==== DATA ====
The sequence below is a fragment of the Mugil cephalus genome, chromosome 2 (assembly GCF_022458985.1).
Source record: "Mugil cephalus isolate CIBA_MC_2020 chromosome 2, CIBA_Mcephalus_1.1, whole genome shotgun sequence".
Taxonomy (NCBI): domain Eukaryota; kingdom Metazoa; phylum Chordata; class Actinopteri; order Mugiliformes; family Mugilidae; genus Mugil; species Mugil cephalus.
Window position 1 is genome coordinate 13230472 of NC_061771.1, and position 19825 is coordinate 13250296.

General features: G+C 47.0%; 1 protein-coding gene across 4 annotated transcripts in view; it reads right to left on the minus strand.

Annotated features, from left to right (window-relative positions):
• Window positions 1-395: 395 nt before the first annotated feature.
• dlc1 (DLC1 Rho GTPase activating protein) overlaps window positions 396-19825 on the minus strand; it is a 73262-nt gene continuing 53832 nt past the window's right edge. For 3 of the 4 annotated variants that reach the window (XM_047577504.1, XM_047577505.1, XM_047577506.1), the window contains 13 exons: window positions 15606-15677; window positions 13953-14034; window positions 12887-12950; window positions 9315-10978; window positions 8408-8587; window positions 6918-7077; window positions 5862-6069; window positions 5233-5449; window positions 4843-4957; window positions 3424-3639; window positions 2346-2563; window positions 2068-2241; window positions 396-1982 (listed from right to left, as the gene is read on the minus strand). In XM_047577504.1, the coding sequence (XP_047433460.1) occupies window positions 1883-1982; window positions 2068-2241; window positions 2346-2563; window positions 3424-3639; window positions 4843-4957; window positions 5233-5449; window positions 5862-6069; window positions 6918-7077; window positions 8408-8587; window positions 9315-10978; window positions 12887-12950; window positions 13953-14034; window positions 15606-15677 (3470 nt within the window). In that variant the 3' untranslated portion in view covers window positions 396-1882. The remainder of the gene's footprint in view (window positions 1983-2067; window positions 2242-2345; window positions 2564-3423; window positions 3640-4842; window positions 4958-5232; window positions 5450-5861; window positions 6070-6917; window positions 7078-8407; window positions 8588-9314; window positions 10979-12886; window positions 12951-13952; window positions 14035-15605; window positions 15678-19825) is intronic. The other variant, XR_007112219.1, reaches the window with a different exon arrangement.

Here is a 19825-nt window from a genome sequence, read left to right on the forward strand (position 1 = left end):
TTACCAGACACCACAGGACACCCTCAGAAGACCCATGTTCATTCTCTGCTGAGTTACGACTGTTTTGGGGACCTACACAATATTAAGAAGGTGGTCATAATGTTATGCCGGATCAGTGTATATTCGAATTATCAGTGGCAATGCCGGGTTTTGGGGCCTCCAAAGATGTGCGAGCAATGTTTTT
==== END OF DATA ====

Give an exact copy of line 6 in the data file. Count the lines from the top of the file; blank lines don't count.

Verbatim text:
Annotated features, from left to right (window-relative positions):